Home   Sun, Moon & Space   Eclipses   April 17–18, 1931 Partial Solar Eclipse

April 17–18, 1931 Partial Solar Eclipse

This eclipse wasn't visible in Washington DC - Which upcoming eclipses can be seen in your location?

What the Eclipse Looked Like Near the Maximum Point

The animation shows what the eclipse approximately looked like near the maximum point. The curvature of the Moon's path is due to the Earth's rotation.

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Where the Eclipse Was Seen

Try our new interactive eclipse maps. Zoom in and search for accurate eclipse times and visualizations for any location.


Path of the Eclipse Shadow

Regions that saw, at least, a partial eclipse: North/East Europe, Much of Asia, North in North America, Arctic.

Expand for a list of selected cities where the partial eclipse was visible

This eclipse wasn't visible in Washington DC - Which upcoming eclipses can be seen in your location?

Eclipse Shadow Path

Portion of Sun covered by the Moon (Eclipse obscuration)

0%

>0%

40%

The dark areas symbolize night and twilight.

When the Eclipse Happened Worldwide — Timeline

The eclipse started at one location and ended at another. The times below are actual times (in UTC) when the eclipse occurred. This calculation uses a Delta T value of 24.4 seconds.

Eclipse Stages WorldwideUTC TimeLocal Time in Washington DC*
First location to see the partial eclipse beginApr 17 at 22:57:24Apr 17 at 5:57:24 pm
Maximum EclipseApr 18 at 00:45:10Apr 17 at 7:45:10 pm
Last location to see the partial eclipse endApr 18 at 02:32:24Apr 17 at 9:32:24 pm

* These local times do not refer to a specific location but indicate the beginning, peak, and end of the eclipse on a global scale, each line referring to a different location. This eclipse isn't visible in Washington DC.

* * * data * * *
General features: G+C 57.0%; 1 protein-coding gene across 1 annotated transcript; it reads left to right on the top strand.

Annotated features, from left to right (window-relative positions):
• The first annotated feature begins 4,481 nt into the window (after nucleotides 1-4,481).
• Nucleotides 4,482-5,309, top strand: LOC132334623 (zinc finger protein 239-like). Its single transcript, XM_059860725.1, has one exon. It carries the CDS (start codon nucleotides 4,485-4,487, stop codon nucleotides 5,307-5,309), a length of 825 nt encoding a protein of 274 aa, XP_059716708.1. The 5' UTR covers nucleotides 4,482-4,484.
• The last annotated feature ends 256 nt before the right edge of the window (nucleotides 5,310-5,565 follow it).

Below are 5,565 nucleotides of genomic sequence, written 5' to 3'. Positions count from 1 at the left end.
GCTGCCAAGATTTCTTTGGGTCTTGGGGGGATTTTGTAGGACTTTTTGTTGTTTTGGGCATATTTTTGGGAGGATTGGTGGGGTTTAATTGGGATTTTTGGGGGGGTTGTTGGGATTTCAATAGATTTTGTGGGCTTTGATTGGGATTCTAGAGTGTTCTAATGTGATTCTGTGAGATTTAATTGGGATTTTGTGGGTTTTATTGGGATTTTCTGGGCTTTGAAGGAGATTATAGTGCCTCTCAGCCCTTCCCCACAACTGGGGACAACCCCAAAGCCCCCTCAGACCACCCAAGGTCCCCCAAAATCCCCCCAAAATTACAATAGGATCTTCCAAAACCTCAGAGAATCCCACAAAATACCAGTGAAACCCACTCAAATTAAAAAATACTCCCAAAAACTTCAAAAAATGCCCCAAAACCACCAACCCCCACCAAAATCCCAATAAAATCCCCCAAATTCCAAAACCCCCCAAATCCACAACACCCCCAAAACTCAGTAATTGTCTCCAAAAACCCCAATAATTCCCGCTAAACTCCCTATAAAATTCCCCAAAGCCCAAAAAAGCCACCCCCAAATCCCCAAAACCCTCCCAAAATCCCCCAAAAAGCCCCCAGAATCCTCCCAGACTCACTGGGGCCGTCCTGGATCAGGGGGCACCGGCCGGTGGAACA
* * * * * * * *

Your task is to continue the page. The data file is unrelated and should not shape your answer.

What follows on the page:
Upcoming eclipses visible in Washington DC

Next Partial Solar Eclipse will be on Sep 12, 1931

Eclipse calculations usually accurate to a few seconds

Countries Where the Eclipse Is Visible

CountryTypeStart of EclipseEnd of Eclipse
Afghanistan
Partial Solar Eclipse
4:23 am AFT6:48 am
Bangladesh
Partial Solar Eclipse
5:19 am 6:03 am
Bhutan
Partial Solar Eclipse
5:24 am 8:14 am CST
Canada
Partial Solar Eclipse
1:02 am 2:32 am
China
Partial Solar Eclipse
6:57 am CST10:19 am YAKT
Finland
Partial Solar Eclipse
3:52 am EET4:02 am EET
Greenland
Partial Solar Eclipse
9:47 pm WGT10:32 pm AST
India
Partial Solar Eclipse
7:03 am CST6:08 am IST
Japan
Partial Solar Eclipse
8:38 am 8:55 am
Kazakhstan
Partial Solar Eclipse
5:21 am ALMT7:24 am ALMT
Kyrgyzstan
Partial Solar Eclipse
7:55 am CST6:57 am ALMT
Laos
Partial Solar Eclipse
6:59 am CST7:46 am CST
Mongolia
Partial Solar Eclipse
6:09 am ULAT8:15 am ULAT
Myanmar
Partial Solar Eclipse
6:59 am CST8:11 am CST
Nepal
Partial Solar Eclipse
5:40 am 5:54 am IST
North Korea
Partial Solar Eclipse
8:20 am 9:40 am
Norway
Partial Solar Eclipse
2:38 am CET3:04 am CET
Pakistan
Partial Solar Eclipse
5:44 am IST4:43 am AFT
Russia
Partial Solar Eclipse
6:21 am ULAT12:14 pm VLAT
South Korea
Partial Solar Eclipse
8:20 am JST9:26 am JST
Svalbard and Jan Mayen
Partial Solar Eclipse
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Tajikistan
Partial Solar Eclipse
6:22 am 6:53 am
Thailand
Partial Solar Eclipse
6:02 am ICT6:08 am
Uzbekistan
Partial Solar Eclipse
6:25 am 6:02 am
Vietnam
Partial Solar Eclipse
5:59 am ICT6:47 am ICT

All times shown in this table are local time. (Note: more than one time zone is listed.)

How Many People Can See This Eclipse?

Number of People Seeing...Number of People*Fraction of World Population
Any part of the eclipse499,000,00026.18%
At least 10% partial51,400,0002.69%
At least 20% partial16,800,0000.88%
At least 30% partial8,910,0000.47%

* The number of people refers to the resident population (as a round number) in areas where the eclipse is visible. timeanddate has calculated these numbers using raw population data provided by the Center for International Earth Science Information Network (CIESIN) at Columbia University. The raw data is based on population estimates from the year 2000 to 2020.

An Eclipse Never Comes Alone!

A solar eclipse always occurs about two weeks before or after a lunar eclipse.

Usually, there are two eclipses in a row, but other times, there are three during the same eclipse season.

All eclipses 1900 — 2199

This is the second eclipse this season.

First eclipse this season: April 2, 1931 — Total Lunar Eclipse